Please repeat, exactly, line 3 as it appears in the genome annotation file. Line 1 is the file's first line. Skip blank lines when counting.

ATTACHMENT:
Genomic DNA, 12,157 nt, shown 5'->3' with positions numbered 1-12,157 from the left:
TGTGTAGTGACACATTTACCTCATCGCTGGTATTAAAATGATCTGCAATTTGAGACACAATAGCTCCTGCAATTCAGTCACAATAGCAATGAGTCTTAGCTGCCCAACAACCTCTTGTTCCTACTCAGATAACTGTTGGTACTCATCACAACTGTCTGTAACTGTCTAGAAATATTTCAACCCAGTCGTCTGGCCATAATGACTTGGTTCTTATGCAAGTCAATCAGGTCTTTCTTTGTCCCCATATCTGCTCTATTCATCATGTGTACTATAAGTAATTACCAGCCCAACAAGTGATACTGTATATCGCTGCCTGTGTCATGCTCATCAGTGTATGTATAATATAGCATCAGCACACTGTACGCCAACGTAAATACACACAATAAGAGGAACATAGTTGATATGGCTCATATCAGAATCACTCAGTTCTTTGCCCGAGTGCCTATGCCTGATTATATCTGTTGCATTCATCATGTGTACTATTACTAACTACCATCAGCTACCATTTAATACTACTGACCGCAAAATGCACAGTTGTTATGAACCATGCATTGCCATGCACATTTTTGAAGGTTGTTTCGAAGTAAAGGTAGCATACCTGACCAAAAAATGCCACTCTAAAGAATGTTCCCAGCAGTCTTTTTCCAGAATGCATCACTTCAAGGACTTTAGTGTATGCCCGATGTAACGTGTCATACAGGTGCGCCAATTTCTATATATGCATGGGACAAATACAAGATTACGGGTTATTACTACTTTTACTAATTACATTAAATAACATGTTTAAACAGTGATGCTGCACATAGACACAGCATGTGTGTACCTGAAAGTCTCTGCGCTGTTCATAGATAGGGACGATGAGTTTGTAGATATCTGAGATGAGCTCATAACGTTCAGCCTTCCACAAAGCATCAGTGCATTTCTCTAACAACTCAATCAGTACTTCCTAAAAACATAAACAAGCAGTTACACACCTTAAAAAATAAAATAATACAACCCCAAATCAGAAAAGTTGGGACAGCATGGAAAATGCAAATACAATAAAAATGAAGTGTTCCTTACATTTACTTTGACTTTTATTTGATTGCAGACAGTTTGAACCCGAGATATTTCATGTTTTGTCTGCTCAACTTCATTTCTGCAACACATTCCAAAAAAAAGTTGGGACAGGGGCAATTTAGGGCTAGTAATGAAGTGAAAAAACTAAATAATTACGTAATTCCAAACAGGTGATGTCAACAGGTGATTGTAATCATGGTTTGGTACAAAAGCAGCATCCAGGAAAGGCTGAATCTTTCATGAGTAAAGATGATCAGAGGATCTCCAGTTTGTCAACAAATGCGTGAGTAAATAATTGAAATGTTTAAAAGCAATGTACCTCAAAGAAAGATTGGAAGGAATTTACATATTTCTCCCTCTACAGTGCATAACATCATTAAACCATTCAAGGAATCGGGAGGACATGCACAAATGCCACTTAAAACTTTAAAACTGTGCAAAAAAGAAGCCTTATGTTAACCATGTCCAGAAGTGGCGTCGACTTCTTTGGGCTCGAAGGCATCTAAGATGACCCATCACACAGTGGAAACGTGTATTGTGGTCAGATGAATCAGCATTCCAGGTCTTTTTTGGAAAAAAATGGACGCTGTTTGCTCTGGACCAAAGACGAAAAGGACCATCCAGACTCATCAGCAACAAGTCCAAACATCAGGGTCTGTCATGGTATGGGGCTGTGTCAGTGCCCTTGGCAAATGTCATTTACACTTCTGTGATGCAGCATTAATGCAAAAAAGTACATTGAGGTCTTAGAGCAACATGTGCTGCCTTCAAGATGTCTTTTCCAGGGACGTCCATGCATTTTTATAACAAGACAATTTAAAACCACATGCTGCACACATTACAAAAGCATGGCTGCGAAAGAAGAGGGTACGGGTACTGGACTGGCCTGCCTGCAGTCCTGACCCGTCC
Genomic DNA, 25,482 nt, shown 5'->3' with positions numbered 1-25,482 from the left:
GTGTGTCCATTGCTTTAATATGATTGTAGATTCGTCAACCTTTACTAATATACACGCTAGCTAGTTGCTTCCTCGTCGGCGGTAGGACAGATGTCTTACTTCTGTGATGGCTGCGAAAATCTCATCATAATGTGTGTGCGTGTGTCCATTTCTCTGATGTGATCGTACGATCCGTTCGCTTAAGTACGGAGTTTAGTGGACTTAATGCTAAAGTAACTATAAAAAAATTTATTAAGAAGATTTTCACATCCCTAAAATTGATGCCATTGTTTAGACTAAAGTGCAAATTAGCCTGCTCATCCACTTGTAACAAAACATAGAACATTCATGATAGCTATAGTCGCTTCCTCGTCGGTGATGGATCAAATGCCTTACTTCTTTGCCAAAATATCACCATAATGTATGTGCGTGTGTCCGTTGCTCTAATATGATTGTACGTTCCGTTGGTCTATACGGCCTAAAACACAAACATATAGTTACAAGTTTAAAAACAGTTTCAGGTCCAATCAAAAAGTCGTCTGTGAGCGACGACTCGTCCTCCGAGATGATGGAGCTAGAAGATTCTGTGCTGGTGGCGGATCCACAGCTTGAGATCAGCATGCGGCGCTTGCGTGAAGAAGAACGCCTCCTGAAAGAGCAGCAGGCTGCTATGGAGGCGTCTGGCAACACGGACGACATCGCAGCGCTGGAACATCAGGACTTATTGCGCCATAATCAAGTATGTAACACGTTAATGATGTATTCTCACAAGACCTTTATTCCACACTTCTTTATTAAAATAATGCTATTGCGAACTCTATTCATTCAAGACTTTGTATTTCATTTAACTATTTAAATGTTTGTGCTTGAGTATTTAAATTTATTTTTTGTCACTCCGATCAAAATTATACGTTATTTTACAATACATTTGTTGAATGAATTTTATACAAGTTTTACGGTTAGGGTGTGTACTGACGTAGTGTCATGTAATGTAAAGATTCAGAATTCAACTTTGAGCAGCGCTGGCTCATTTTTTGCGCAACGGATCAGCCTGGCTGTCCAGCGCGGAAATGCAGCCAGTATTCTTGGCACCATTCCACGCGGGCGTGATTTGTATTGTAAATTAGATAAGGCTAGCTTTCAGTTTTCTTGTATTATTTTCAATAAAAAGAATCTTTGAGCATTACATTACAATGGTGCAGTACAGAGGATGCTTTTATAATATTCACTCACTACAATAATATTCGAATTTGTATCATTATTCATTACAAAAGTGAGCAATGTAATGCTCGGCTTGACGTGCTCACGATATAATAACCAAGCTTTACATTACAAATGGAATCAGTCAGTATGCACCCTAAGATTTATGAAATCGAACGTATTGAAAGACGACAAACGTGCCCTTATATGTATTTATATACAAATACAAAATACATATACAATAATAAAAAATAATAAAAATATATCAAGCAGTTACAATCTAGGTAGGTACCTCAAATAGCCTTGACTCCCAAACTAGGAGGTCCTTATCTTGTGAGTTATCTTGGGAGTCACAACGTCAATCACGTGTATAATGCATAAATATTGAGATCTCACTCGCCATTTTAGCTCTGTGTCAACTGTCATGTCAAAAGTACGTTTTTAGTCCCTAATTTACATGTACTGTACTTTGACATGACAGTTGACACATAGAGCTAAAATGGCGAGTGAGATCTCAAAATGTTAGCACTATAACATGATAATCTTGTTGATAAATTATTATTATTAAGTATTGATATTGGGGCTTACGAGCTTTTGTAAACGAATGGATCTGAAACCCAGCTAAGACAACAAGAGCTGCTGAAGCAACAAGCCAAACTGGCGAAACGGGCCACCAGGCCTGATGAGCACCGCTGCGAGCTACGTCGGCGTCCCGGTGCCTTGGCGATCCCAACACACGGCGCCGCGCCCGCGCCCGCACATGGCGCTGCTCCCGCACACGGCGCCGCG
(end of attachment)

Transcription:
Genomic DNA, 25,482 nt, shown 5'->3' with positions numbered 1-25,482 from the left: